Before you can cook mushrooms, you must clean them, which takes a certain method. When it comes to how to clean mushrooms, there are two schools of thought. One problem is that they soak up the water you use to clean them like sponges and become soggy when cooked. On the other hand, some food scientists say that the opposite is true. They say mushrooms already have water, so adding a little more won’t make much difference. They say that wet mushrooms cook better than dry mushrooms (the dry quickly absorbs the cooking fat and become greasy). Whether you clean with water or not is up to you, but it may also depend on where you bought the chanterelles in the first place.
Most of the dirt is already off of mushrooms you buy at the store, so that you can clean them quickly with a paper towel or a vegetable brush. But if your chanterelles came straight from the ground, they may be dirty, and a simple wipe won’t be enough to clean them. In this case, hold the mushrooms under a slow stream of water while you wipe off the dirt with a towel. For the best results when freezing, dry the mushrooms overnight on a cooling rack before moving on to the cooking steps.
Sauté in Butter or Oil
This method is like cooking the mushrooms before adding them to a dish. First, clean the mushrooms and, if you want, cut the chanterelles into small pieces. Melt a little butter in a pan that is on medium-low heat. Add the chanterelles and cook them, stirring or turning them over every so often, until they first let out their juices and then soaked them up again. Because chanterelles are fairly dry, this usually only takes 5 to 10 minutes, which is less time than it does with other mushrooms.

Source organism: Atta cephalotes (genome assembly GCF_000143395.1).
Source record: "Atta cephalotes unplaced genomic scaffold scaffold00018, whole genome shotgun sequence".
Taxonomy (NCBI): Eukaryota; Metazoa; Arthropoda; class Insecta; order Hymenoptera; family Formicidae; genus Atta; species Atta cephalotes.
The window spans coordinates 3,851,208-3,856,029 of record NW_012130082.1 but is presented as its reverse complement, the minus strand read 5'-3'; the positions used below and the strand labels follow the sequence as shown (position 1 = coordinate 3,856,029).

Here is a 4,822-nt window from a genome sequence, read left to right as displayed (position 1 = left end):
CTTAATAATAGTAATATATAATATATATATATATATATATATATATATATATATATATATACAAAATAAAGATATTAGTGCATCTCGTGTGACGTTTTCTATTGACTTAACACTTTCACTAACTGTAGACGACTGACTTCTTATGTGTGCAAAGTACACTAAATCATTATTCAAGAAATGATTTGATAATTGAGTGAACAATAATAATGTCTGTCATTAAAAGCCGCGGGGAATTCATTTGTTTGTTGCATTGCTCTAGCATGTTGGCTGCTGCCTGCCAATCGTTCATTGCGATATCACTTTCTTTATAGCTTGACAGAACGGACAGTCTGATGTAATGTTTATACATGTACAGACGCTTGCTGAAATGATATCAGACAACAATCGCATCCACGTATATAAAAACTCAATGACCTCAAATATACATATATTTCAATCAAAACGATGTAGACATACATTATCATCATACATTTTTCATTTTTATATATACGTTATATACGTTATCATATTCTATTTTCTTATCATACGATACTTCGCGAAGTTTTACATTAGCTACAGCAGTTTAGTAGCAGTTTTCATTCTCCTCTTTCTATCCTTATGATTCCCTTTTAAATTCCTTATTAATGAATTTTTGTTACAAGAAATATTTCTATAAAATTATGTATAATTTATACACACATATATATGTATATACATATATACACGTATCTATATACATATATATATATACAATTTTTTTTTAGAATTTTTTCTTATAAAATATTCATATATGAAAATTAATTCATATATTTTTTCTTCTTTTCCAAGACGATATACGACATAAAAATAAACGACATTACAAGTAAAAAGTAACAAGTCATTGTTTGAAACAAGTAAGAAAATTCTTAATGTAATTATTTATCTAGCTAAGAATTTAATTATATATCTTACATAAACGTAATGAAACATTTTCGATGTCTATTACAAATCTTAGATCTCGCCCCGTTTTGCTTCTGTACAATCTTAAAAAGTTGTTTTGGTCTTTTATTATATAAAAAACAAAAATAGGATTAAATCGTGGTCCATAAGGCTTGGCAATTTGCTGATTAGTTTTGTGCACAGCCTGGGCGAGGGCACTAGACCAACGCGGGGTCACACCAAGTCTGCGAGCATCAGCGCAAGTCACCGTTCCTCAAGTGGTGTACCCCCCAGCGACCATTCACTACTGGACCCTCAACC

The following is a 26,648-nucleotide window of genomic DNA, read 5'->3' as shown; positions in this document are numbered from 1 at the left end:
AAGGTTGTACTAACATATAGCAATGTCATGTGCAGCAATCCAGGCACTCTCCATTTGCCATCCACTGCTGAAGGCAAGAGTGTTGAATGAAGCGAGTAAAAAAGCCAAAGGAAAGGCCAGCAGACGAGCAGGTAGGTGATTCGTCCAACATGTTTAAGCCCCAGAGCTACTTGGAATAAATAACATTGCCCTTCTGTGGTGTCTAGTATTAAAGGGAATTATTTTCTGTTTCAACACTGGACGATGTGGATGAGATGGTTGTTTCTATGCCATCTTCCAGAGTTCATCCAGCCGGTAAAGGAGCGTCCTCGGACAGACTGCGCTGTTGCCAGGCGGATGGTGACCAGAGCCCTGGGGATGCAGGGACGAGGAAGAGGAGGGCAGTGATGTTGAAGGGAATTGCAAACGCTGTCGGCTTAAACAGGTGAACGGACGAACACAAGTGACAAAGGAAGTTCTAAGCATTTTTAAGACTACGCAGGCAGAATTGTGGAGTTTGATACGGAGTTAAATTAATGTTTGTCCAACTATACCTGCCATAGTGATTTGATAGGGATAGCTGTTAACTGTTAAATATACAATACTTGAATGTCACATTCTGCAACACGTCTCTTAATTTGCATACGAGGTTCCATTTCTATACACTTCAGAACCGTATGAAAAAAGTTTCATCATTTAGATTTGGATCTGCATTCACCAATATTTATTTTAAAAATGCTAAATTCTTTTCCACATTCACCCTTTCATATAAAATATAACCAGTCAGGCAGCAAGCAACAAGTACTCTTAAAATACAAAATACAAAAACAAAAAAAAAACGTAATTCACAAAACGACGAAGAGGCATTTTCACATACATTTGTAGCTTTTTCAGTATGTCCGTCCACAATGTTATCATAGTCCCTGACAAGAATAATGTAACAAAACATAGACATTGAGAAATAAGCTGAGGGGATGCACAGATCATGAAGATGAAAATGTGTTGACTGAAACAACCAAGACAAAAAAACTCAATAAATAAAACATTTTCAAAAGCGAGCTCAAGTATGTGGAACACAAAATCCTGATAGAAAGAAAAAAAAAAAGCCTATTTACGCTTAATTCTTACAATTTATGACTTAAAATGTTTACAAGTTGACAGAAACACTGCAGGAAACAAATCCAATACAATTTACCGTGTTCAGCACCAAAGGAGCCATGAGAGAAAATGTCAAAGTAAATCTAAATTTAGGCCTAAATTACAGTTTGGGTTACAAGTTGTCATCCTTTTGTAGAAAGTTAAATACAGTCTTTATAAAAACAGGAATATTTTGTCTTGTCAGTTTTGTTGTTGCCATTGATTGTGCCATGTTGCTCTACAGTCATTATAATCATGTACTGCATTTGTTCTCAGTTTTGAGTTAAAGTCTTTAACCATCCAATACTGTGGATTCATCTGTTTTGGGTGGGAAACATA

Take the chanterelles off the heat and let them cool for a few minutes. Move them to freezer bags or containers with tight lids and freeze them.
Add the mushrooms to the hot, dry skillet and cook them while stirring or tossing them until their juices come out and they soak them up again. It will take between 5 and 10 minutes to do this. Take the pan off the heat and give the mushrooms a few minutes to cool down. Please put them in freezer bags or containers that won’t let air in and freeze them.
This last technique is quite simple and needs little attention. First, put a steamer basket on top of a pot and fill it with water. Make sure that the water level is below the steamer basket. You don’t want the mushrooms to touch any water.
Take the basket of mushrooms out of the steamer and let them cool for 5 minutes. Add the chanterelles when the water starts to boil. Lower the heat to a simmer, cover the pot and let it steam for 10 minutes. Put the chanterelles in freezer bags or containers that seal well and put them in the freezer.
Mushrooms can be found at the edge of forests, in the dark, at the base of trees, in a ring in the grass, growing on dead and decaying organic matter, and even on your lawn. People know that mushrooms make the immune system stronger. When they are taken in too large of a dose, some people also get nosebleeds, dry noses and throats, and other problems. Some people also get rashes and skin irritations from the mushrooms.